02 June 2010

The Mockingbird Lineage

Americans are united this year in celebrating the fiftieth anniversary of Harper Lee’s To Kill a Mockingbird. The novel and its 1962 movie adaptation are both very, very good, as well as popular, nostalgic, and largely reassuring.

I think it’s also worth noting that To Kill a Mockingbird (in both book and movie forms) has a literary lineage, and may even be the pinnacle of a genre. There were earlier stories of a Young Point-of-View Character (YPoVC) watching a Tall, Strong-Chinned, Upper-Class White Man (TSCUCWM) defend an Unjustly Accused Black Man (UABM) from a lynch mob.

William Faulkner published Intruder in the Dust in 1948, and helped with its movie adaptation the next year, when he also won the Nobel Prize. This was one of his most accessible late novels, though the narration was a challenging stream of consciousness. Faulkner’s plot is not reassuring about racial relations in the genteel, post-WW2 but pre-Movement way. His UABM is a snappish social rebel. His TSCUPWM, a lawyer, must be goaded by teenagers (including the YPoVC) and an old woman into defending the man.

In the movie, the UABM was played by Juano Hernández, his first big-studio role after a career on stage and in Oscar Micheaux’s black cinema. Claude Jarman, Jr., handled the YPoVC part, meaning he shouldn’t be remembered just for The Yearling.

Another example of this little genre is Stars in My Crown, filmed in 1950, three years after Joe David Brown’s nostalgic novel. Its UABM was portrayed by none other than…Juano Hernández! The YPoVC was played by the great Dean Stockwell, and the TSCUCWM—who this time is a minister, not a lawyer—by the great Joel McCrea.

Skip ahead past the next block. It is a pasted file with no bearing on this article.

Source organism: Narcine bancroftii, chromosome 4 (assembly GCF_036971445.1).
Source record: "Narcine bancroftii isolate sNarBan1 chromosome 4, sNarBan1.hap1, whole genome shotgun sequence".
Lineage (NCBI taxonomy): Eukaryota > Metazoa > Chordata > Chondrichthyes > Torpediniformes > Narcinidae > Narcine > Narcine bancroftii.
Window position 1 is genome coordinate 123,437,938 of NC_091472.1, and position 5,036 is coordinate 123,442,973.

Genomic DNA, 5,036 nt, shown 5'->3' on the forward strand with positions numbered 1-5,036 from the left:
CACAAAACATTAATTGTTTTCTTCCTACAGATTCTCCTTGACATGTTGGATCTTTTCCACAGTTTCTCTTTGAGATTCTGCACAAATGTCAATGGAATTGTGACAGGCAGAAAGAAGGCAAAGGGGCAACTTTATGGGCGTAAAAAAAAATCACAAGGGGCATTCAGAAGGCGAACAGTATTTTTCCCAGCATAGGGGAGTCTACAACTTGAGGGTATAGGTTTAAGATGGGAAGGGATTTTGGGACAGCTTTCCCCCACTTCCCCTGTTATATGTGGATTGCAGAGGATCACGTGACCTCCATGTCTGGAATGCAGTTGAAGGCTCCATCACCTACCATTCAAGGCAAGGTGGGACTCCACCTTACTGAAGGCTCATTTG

Interestingly, in Trial (1955) Hernández played a judge trying to make sure an unpopular Chicano defendant received a fair trial. Of course, that movie’s main hero is a SCUCWM of average height, played by Glenn Ford. Even more clearly of its time, this movie’s villains are Communists who champion the unjustly accused Mexican man for nefarious purposes.

Hollywood had addressed lynching in other movies adapted from novels:

  • They Won’t Forget (1937), a fictionalized version of the Leo Frank incident; its anonymous director was Mervyn LeRoy, later producer of The Wizard of Oz.
  • The Ox-Bow Incident (1943), the western starring Henry Fonda.
  • The Silver Whip (1953), another western that comes down to lynching.
Those movies involved white lynching victims, and thus addressed America’s racial divide only by allusion. Harper Lee portrayed the oppression of blacks. But she wasn’t the first to do so.


nyrdyv said...

Weird, I always considered the Ox-Bow Incident to be one of the better western movies ever made.


Steven G. Willis

J. L. Bell said...

Another movie in this little genre: Sergeant Rutledge, a John Ford western from 1959. TSCUCWM played by Jeffrey Hunter. UABM played by Woody Strode. But no YPoVC. Courtroom drama with flashbacks.

J. L. Bell said...

Ford's The Sun Shines Bright (1953) is another anti-lynching movie. Ford had reportedly tried to include that plot in an earlier adaptation of the same material, Judge Priest (1934), but the studio didn't approve. I don't know how well the rest of the movie adheres to this pattern.